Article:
I do find it interesting how quickly they did a full overhaul of the Contour Series.  But, you have those and don't love them.  

Based on past experience, if I were in your shoes - I would flip them.  Doesn't mean they are bad, just not for you.

I replaced a set of B&W 803s speakers with a pair of Focal Kanta 3s.  Took a while to sort through some music I thought was good but much better sound right out of the box.
Break in is important but only in the first few hours; if you don't like the speakers after a day or two, send it back. I purposely tried to gauge this when I bought Special 40s. Significant change in the first minutes, then slightly improvements to the 5th hour, then very little to the 15th hour (which btw is the break in time for BWs according to their manual), then next to nothing in the 50th, 100th, 200th playing hours. 
In your case though, it might be more of your preference of the BW house sound which makes the contour less impressive; haven't heard the matrix but the more modern BWs are slightly boosted up top and below, while the Dyns are dull flat. Do try to see if you can like the Dyn sound as they should be more detailed, albeit less exciting.
I had the Contour 20s for a short time. Strange animal. They were used and several hundred hours broke in according to the owner. Never quite got along with them. They sounded great ish sometimes with some music but overall not my cuppa tea. 

Had the Dyn Docua 140s years ago and everything sounded good on those although not spectacular
Thanks again for all the input.   I have some tinnitus in my ears, and it is triggered by harsh sounds or a poor recording, and is muted when listening to nice hifi audio.  The 60i's are maybe 8 or 10 hours into break in now and the tinnitus fires strong as soon as I enter the room.  They are definitely more harsh in the mids than the Bowers.  My wife noticed it too; when she first came into the room in which they were playing, she commented on distortion (she is not an audiophile, but noticed a degradation from the old speakers).  Unfortunately, the advice from this group seems pretty mixed - plenty of indication that I will see real improvement over time, plenty of indications that first reactions are probably not going to change that much.  Oh well, on with the journey...continue to break in, make a decision at some point.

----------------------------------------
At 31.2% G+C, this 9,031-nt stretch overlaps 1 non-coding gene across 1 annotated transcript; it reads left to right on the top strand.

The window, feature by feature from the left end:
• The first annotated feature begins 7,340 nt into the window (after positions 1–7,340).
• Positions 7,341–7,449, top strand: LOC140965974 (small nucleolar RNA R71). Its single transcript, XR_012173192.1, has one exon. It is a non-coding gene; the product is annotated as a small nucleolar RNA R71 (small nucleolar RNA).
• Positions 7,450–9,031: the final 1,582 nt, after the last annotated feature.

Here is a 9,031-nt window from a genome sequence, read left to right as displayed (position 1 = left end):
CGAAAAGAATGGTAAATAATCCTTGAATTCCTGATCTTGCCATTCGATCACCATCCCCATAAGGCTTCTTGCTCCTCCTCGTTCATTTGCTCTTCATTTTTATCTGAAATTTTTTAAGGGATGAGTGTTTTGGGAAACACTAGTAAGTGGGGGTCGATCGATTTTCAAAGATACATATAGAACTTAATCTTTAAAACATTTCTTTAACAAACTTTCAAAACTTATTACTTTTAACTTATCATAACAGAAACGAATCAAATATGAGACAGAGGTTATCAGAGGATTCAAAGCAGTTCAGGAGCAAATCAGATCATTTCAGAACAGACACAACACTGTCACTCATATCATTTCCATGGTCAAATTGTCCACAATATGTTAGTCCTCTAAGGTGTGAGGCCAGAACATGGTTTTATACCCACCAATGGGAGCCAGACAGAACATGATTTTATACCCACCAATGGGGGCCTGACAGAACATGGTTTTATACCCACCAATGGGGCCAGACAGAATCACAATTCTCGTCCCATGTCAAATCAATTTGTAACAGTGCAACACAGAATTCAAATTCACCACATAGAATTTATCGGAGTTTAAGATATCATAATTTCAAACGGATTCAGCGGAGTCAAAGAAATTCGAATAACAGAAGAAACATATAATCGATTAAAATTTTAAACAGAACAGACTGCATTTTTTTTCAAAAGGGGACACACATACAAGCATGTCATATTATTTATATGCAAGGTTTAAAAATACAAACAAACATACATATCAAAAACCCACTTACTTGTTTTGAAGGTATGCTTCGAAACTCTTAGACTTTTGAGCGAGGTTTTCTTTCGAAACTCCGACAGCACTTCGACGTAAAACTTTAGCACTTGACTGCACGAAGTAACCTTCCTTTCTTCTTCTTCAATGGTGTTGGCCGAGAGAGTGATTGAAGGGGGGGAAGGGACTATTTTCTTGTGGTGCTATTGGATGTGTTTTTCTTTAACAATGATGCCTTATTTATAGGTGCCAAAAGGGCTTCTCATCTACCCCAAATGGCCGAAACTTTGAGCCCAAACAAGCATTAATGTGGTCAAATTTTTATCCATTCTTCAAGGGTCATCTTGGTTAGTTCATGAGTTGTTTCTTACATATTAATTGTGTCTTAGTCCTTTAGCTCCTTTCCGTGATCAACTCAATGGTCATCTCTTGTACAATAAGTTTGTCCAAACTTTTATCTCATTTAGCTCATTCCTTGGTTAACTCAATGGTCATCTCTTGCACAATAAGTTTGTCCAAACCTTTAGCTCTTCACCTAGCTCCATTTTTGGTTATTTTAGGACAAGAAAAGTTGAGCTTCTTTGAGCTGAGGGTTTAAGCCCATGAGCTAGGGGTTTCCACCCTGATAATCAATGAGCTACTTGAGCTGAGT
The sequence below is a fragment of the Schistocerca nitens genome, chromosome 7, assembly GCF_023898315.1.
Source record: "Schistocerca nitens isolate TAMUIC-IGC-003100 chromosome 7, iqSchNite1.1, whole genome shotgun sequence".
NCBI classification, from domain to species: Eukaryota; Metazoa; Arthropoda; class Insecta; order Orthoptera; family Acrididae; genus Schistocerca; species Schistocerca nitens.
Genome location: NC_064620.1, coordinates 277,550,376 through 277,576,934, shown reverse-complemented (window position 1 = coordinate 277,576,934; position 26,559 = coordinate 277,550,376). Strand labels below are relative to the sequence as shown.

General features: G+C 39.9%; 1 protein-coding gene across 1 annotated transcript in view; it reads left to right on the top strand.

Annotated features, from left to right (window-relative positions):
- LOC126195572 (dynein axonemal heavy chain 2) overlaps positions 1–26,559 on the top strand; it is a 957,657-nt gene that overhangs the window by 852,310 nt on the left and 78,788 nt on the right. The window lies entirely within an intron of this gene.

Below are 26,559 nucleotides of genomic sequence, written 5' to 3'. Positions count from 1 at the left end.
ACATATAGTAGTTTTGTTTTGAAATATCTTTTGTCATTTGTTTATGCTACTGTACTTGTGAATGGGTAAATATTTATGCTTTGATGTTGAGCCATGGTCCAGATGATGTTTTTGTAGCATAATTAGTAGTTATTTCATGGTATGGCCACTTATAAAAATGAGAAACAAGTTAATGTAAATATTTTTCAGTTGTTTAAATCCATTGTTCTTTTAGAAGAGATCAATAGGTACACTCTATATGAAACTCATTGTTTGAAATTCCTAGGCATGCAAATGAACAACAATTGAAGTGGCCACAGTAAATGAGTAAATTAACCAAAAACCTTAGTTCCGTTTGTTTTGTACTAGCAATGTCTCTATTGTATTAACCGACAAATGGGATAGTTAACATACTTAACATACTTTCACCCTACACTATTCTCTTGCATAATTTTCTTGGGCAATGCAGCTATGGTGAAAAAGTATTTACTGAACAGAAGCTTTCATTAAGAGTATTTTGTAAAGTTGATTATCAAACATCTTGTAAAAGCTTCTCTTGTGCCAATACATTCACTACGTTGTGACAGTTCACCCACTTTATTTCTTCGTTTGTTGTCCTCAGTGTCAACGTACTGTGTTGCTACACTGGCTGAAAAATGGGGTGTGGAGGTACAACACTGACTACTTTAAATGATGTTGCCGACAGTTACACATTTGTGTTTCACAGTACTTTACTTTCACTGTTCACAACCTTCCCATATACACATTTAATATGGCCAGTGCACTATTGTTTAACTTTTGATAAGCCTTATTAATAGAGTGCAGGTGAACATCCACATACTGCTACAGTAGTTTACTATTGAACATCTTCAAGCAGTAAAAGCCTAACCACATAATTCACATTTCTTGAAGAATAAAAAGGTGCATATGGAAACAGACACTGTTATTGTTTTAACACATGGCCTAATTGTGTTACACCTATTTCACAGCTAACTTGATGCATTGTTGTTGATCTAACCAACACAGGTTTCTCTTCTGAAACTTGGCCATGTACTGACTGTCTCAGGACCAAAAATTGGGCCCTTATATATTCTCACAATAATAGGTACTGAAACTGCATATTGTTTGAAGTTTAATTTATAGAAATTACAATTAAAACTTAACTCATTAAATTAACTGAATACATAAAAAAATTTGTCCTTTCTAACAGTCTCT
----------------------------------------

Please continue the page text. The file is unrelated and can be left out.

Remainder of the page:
To gosta, the 803's are an mid 90's speaker...not sure what they cost new, one post said $3000.  I would expect $10K 2020 model from Dyn to be better, but that question is open.....

Thanks again - appreciate this community
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Given the general stagnation of speaker design (there are exceptions) you could only really expect the Dyns to be different, not necessarily better.  A high percentage of modern speaker designs incorporate a (somewhat) tilted up mid-high end, perhaps because modern taste favors the kind of "detail" that this can give the impression of, perhaps because it makes them more impressive in brief showroom demos (think: how big box stores adjust the settings on TVs on demo).  What you're hearing may ameliorate a little, but it won't go away, it's built in to the speaker.
Harsh mids may come from unwanted reflections. Placement of the speakers and yourself is most important.
Yeah, I sort of ignored the fact that a lot of people have been talking about room...and there could be something there.  Some of the sound issue I would call ringing, which (to my untrained thinking) seems consistent with a room issue.  Not sure what to do with that; this is not a dedicated audio room, so I can't move them much or start adding foam to the walls.  And the fact that the B&Ws were running in the same place without this issue seems important; whether or not my room is optimal, the old speakers did not ring.  I may finally be getting "what type of music you listen to" with speakers.   I EXPECT exquisite refinement on vocals and strings when I want it, but most of my listening is rock/metal.  With a high quality heavy recording (e.g., Metallica black album) the Dyns sound incredibly good.  WIth more delicate fare, they seems a little ragged and ringy in the mids.
different speakers have different dispersion patterns so can interact with room attributes differently

agree w comments below that modern speakers have accentuated lower treble and upper midrange for better perceived 'presence' - often to the detriment to longer term listenability